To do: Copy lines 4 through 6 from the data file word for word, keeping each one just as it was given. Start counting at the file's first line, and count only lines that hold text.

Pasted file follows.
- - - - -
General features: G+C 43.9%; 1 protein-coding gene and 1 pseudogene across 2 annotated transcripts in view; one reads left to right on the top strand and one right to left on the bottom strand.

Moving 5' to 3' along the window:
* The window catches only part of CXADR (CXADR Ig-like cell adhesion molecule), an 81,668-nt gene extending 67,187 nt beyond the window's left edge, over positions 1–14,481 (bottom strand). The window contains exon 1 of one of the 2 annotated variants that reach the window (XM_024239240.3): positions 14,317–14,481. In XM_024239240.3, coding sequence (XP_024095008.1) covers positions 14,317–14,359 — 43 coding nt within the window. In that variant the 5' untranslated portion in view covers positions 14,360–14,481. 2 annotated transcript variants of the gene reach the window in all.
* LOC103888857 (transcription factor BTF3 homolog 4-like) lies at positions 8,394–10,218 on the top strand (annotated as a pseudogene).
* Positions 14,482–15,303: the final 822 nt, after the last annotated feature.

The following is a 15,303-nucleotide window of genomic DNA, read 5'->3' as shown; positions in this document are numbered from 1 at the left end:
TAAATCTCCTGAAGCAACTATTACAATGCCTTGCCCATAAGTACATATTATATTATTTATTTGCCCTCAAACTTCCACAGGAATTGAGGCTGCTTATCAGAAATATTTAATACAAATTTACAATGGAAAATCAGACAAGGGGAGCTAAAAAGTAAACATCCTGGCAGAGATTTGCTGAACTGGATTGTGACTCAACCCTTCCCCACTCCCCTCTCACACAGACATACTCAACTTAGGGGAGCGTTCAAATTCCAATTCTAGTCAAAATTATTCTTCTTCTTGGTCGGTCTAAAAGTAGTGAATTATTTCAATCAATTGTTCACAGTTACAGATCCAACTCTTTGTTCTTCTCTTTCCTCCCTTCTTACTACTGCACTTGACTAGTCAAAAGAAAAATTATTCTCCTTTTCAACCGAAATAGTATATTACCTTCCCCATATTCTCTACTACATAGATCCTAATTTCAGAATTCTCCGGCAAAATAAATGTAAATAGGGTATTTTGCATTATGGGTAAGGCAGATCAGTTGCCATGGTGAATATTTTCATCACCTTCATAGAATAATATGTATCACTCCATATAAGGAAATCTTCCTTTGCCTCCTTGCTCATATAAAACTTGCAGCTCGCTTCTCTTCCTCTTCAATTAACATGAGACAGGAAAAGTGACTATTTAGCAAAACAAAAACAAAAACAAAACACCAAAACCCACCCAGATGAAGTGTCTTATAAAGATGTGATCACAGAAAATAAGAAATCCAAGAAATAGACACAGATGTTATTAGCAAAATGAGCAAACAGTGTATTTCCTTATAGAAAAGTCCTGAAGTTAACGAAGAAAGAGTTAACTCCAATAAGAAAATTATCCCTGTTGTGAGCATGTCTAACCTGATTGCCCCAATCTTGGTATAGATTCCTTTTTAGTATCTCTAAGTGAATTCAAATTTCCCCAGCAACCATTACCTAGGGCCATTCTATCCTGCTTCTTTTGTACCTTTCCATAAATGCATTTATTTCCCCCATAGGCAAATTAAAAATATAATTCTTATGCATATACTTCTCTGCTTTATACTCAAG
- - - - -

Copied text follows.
* LOC103888857 (transcription factor BTF3 homolog 4-like) lies at positions 8,394–10,218 on the top strand (annotated as a pseudogene).
* Positions 14,482–15,303: the final 822 nt, after the last annotated feature.

The following is a 15,303-nucleotide window of genomic DNA, read 5'->3' as shown; positions in this document are numbered from 1 at the left end: